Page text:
Polity & Governance
- Coterminous LS, State polls not feasible: Quraishi
- Create your own blood bank account
- NITI Aayog finalises Model Act for farm land lease
- SBI wants banks to hold government’s cash balance
Environment & Ecology
- More heatwaves likely this summer
Science & Technology
- Government Launches Intellectual Property Information Portal
Polity & Governance
Coterminous LS, State polls not feasible: Quraishi
Prime Minister Narendra Modi’s advocacy of making Lok Sabha and State Assembly polls coterminous has set off a debate on whether, in fact, this move is at all feasible or practically implementable.
- It is necessary due the administrative issuesarising out of frequent and successive elections in various states. Also, the way the electoral calendar of the country is set up, there are polls every year in some part of the country or the other.
- With the Model Code of Conduct coming into force in one State or the other and even for the Centre in some cases, this leads to administrative lethargy, and issues.
Why not feasible?
- Constitutionally it will be impossible to implement this mandate.
- According to this mandate, if, for example, the central government falls, all state assemblies have to be dissolved too. This would, however, disturb the mandate of those governments.
Views of expert committee:
- A parliamentary standing committee of Law and Justice that had been asked to go into the issue in detail had recommended a two-phase election schedule to make the Lok Sabha and Assembly polls coterminous.
- In its recommendations, the committee suggests a two-phase poll, with States divided into two groups, one for which elections would be in the middle of the current Lok Sabha (16 States) and another where elections will be held at the end of the current Lok Sabha (19 States).
- By this process, at least half the States in India will have polls alongside Lok Sabha polls, and the rest in the middle of that term.
- Solutions should be found to the specific worries with regard to electoral calendar of the country and its effect on administration and the financial health of political parties. All of these issues can be tackled through electoral reforms, without getting into Constitutional matters.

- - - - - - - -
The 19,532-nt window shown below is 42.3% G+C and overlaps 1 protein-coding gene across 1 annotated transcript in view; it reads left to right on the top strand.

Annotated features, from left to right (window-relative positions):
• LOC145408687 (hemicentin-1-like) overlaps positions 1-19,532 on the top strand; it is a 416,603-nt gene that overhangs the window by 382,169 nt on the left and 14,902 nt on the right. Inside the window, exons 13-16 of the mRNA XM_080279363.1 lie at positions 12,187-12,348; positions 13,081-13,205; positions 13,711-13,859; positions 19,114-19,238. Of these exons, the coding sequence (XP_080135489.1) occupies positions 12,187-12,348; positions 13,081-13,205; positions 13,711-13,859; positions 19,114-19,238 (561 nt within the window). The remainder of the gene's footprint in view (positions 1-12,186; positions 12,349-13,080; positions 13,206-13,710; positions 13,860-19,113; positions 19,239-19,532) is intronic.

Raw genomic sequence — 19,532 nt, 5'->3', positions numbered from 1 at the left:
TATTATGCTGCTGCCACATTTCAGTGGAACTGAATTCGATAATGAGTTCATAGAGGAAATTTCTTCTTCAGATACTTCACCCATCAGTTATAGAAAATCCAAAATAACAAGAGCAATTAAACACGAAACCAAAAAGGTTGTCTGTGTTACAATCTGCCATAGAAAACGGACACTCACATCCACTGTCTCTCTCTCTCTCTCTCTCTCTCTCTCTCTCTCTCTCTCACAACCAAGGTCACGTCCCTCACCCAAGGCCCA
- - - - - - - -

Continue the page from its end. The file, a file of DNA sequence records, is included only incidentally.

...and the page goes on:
Create your own blood bank account
Indian Red Cross Society has launched a unique mobile app using which one can create their own personal blood bank account.
- The app is based on the ‘banking’ concept. It is part of a larger digital blood banking initiative that the Indian Red Cross Society has rolled out along with J. Walter Thompson India.
- To be initially launched in Bengaluru, it will be extended across the country in phases.
- The app has been designed to encourage blood donations and ensure availability.
- The app would enable people to deposit their blood on a regular basis.
- Users can open a Blood Bank Account at any Red Cross-affiliated Blood Bank.
- It will also allow blood bank account holders to keep track of the blood deposit cycle on the digital platform.
Ideas behind the move:
- In order to maintain stock, blood banks depend heavily on replacement donors. Even if a person finds the right group in a bank, the blood is usually made available only with the replacement.
- The app is meant to avoid all these hassles.
NITI Aayog finalises Model Act for farm land lease
An expert panel appointed by NITI Aayog has submitted its recommendations to create a model law to formalise leasing of agricultural land.
- To review the existing agricultural tenancy laws of various states and prepare a model agricultural land leasing act, the NITI Aayog, in September 2015, had set up an Expert Committee on Land Leasing headed by T Haque.
- Prior to submitting its report to the NITI Aayog, the committee held several rounds of discussion with states, farmer organisations and civil society groups.
- Due to lack of any legal framework for leasing, the informal tenants of agricultural land have, in many parts of the country, been deprived access to institutional credit, disaster relief, and other support services.
- The situation, where beneficiaries of agricultural support services have been the land-owners and not the actual tillers, has fuelled problems of farmer suicides, default on agricultural loans among others.
- Also, agricultural land leasing has hitherto been informal due to legal restrictions imposed by some states, and these restrictions have affected agricultural productivity growth.
Key features of the proposed model law:
- One of the key objectives of the model law is to facilitate insurance, disaster relief, and bank credit to the tenant without mortgaging of the leased land. Since the draft model law moots clear ownership of land with the lessor, it disallows using the asset for mortgage purposes.
- Land ownership will remain secure and will revert to the owner and in case the parcel of land is sold before the tenure of the lease is complete, the rights of the tenants will be secure. No changes will be made in the land records.
- The Act is meant for States that plan to legalise farm land leasing. State governments are expected to improvise it to suit the local socio-political requirements.
- The Model Act also proposes that farmers and farmer groups be allowed to lease out land. The definition of ‘farm land’ is proposed to be broadened to include food processing.
- The Model Act proposes quicker litigation process in case of disputes, by suggesting recourse through criminal proceedings and special tribunal. It is expected that the dispute settlement will be taken up at the level of the Gram Sabha, Panchayat and Tehsildar.
- Attestation of the lease is proposed to be done at the level of the sarpanch, local bank official or notary.